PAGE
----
As a result, filtering of receive band noise 106 is performed at the end of the transmit chain, after the power amplifier 78 but before the antenna 86. In the GSM example under discussion, the transmit band large-signal filter 82 comprises a bandpass filter with a pass band of about 890 to 915 MHz and attenuation of 20 dB at 935 MHz to pass the entire transmit band, reject the entire receive band, and push down the receive band noise 106 as illustrated in FIG. 1. However, the transmit band large-signal filter 82 has significant insertion loss, typically 2.0 dB, that may eliminate as much as half of the transmitted power. Because GSM cellular telephones can produce a selectable amount of output power, but no more than two watts, the RF transmitter 62 may therefore need to generate as much as four watts of transmit power in order to produce an actual post-filter output of two watts. In this example, significant battery power is wasted in supplying four watts of power to the power amplifier 78 to produce a two watt transmit signal 102.

An alternative to the conventional RF transmitter 62 is a translation loop transmitter 62′ illustrated in FIG. 2. In this approach, the mixer 66 and transmit band small-signal filter 74 of FIG. 1 are replaced by a translation loop 112 capable of producing a very low noise signal. The translation loop 112 includes a voltage controlled oscillator (VCO) 94, a mixer 114 for determining the difference between the frequency of the VCO 94 and a main synthesizer frequency 70 from main synthesizer 68, a low-pass filter 96 for filtering the output of the mixer 114, a phase detector 88 for determining the phase difference between the mixer output and the modulated IF signal 64, a charge pump 90 for sourcing or sinking current as determined by the phase difference output of the phase detector 88, and a loop filter 92 for integrating current pulses from the charge pump 90 and providing a control voltage to the VCO 94. Low receive band noise is achieved not by post-power amplifier filtering, but by generating minimal noise prior to amplification, resulting in minimal unwanted signals for the nonlinear power amplifier to amplify and reflect.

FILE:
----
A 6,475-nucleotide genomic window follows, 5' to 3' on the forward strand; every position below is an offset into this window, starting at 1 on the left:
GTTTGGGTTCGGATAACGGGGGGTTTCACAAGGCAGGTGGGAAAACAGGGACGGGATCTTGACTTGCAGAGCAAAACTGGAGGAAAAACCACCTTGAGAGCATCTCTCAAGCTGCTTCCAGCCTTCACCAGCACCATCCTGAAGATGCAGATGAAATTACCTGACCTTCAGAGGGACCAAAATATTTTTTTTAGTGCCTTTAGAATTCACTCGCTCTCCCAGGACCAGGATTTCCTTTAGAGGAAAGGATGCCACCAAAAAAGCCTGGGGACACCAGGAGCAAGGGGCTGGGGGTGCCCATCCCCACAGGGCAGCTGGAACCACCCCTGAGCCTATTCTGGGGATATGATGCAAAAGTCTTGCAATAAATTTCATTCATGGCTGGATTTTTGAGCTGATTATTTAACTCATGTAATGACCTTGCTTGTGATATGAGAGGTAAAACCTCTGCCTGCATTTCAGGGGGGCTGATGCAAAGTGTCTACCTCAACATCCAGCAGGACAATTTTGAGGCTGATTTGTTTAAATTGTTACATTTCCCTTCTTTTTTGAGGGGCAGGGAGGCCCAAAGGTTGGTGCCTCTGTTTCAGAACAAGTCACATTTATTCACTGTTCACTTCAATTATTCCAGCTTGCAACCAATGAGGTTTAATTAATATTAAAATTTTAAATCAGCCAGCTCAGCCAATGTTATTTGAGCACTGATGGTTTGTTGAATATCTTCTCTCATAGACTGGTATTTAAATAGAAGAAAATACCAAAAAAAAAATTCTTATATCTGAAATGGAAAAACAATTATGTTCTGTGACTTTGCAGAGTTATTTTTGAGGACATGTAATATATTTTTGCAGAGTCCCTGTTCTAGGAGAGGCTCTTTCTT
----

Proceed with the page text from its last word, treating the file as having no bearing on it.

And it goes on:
In the translation loop approach of FIG. 2, the translation loop 112 translates the modulated IF signal 64 to the carrier frequency of 915 MHz. The translation loop 112 is designed to have a bandwidth of about one MHz, so any disturbances outside this bandwidth will be rejected. Thus, the translation loop 112 is essentially a 1 MHz wide filter, tunable to the selected carrier frequency. The key to the translation loop approach is the VCO 94, which must be chosen to meet the desired noise requirements. By utilizing a VCO 94 with a noise floor of−164 dBc/Hz (which meets the desired noise requirements), noise surrounding the carrier frequency is greatly reduced, and there is very little noise to be reflected when the translation loop output 116, illustrated in FIG. 12, is amplified by the power amplifier 78 (with output power of+34.0 dBm in this example). Because of the low noise on the output of power amplifier 78 (amplified modulated carrier 80) illustrated in FIG. 13, no power-inefficient transmit band large-signal filter is needed, and thus only a low loss T/R switch 98 is needed for connecting the antenna to either the transmit or receive electronics, but not both. However, some of the power savings is lost because the low noise VCO 94 is a high power consumption device. In addition, the translation loop approach is larger, more expensive, and more complicated due to the additional components required.